German architect Gottfried Böhm, who was famous for his concrete brutalist-style church buildings, has died at 101.
Boehm, who was born in Offenbach in central Germany in 1920, built more than 50 churches, many of them in his signature concrete style.
“Churches have something of that as well,” Böhm said. “You feel a relationship with a higher, more distant realm.”
He was one of the most famous postwar architects in the country and in 1986 became the first German to receive the renowned Pritzker Architecture Prize.
Böhm was born on Jan. 23, 1920, in the river city of Offenbach-am-Main, near Frankfurt, the youngest of three sons of Dominikus and Maria Böhm.
Like his father, the expressionist architect Dominikus Böhm (1880-1955), he was highly regarded as a builder 4of churches.
His first, completed in 1949, was Madonna in the Ruins, a chapel that is now part of the Kolumba museum complex in Cologne, a city whose postwar reconstruction he was particularly involved in.
Böhm built the chapel on the site of an early medieval parish church, dating to the year 980, that was destroyed by Allied bombs in 1943.
His design incorporated the church’s few surviving elements, including the exterior walls, the northeast pillar of the main nave and the 15th-century life-size statue of the Virgin Mary that lent the reconsecrated church its name.
“Mountains of rubble flowered beautifully there,” Mr. Böhm said of postwar Cologne in a 2014 documentary film, “Concrete Love — The Böhm Family.” “It was a mountain world. It fascinated me.”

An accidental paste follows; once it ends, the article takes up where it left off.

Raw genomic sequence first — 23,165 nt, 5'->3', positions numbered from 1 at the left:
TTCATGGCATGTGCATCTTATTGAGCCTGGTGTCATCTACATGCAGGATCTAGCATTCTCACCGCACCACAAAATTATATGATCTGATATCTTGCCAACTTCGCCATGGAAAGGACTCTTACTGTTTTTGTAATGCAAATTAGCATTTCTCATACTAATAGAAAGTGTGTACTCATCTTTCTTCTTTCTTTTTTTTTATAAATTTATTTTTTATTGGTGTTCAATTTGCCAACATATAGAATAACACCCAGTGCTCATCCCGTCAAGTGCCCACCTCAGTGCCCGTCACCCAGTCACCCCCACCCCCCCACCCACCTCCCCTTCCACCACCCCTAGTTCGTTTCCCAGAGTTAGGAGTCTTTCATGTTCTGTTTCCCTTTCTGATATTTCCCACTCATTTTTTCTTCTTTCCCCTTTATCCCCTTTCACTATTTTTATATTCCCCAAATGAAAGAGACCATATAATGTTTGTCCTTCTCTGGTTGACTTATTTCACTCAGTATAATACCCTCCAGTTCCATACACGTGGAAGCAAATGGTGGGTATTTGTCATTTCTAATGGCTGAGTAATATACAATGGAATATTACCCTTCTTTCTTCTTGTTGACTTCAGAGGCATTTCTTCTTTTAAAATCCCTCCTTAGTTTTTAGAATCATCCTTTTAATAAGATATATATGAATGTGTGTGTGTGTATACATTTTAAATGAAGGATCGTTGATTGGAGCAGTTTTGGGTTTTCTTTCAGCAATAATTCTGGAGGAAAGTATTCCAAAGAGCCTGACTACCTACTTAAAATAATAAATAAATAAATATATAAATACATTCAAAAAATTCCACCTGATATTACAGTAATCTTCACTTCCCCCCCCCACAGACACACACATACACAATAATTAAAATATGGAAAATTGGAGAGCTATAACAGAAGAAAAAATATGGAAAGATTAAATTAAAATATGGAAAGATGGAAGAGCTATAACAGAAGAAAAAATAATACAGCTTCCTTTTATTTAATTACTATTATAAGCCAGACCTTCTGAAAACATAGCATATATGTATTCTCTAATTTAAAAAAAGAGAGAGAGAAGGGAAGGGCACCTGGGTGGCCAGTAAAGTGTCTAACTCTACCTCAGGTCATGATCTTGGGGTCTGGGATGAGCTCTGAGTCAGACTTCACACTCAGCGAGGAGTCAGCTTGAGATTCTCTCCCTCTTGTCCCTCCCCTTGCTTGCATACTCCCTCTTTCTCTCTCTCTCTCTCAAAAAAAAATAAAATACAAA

One of his most best-known sacral buildings is the Catholic pilgrimage church Mary, Queen of Peace, in Neviges near the western city of Duesseldorf.
Built-in the brutalist style and consecrated in 1968, the church became famous for its irregular roof and forum-like interior.
Boehm also created other buildings such as the city hall of Bensberg near Cologne, a glass-and-steel fronted theater in Potsdam, and a pyramid-shaped public library in Ulm.
He was drafted into the Wehrmacht in 1939 and served until being wounded during the Russian campaign in 1942 and sent back to Germany.
“My task was to shoot,” he said. “We were mountaineers. There was a murderous hail of bullets, and we suffered many losses. Right next to me. Right in front of me.”
While he worked primarily in Germany, he also designed buildings and development projects worldwide, including in Los Angeles, Boston, Tokyo and Turin, Italy.
Böhm continued working well into his 90s.
A later project of his, from 2006, in collaboration with his son Paul’s firm, is the Hans-Otto Theater in Potsdam, close to Berlin, whose glass foyer is capped by a fiery red sculptural crown.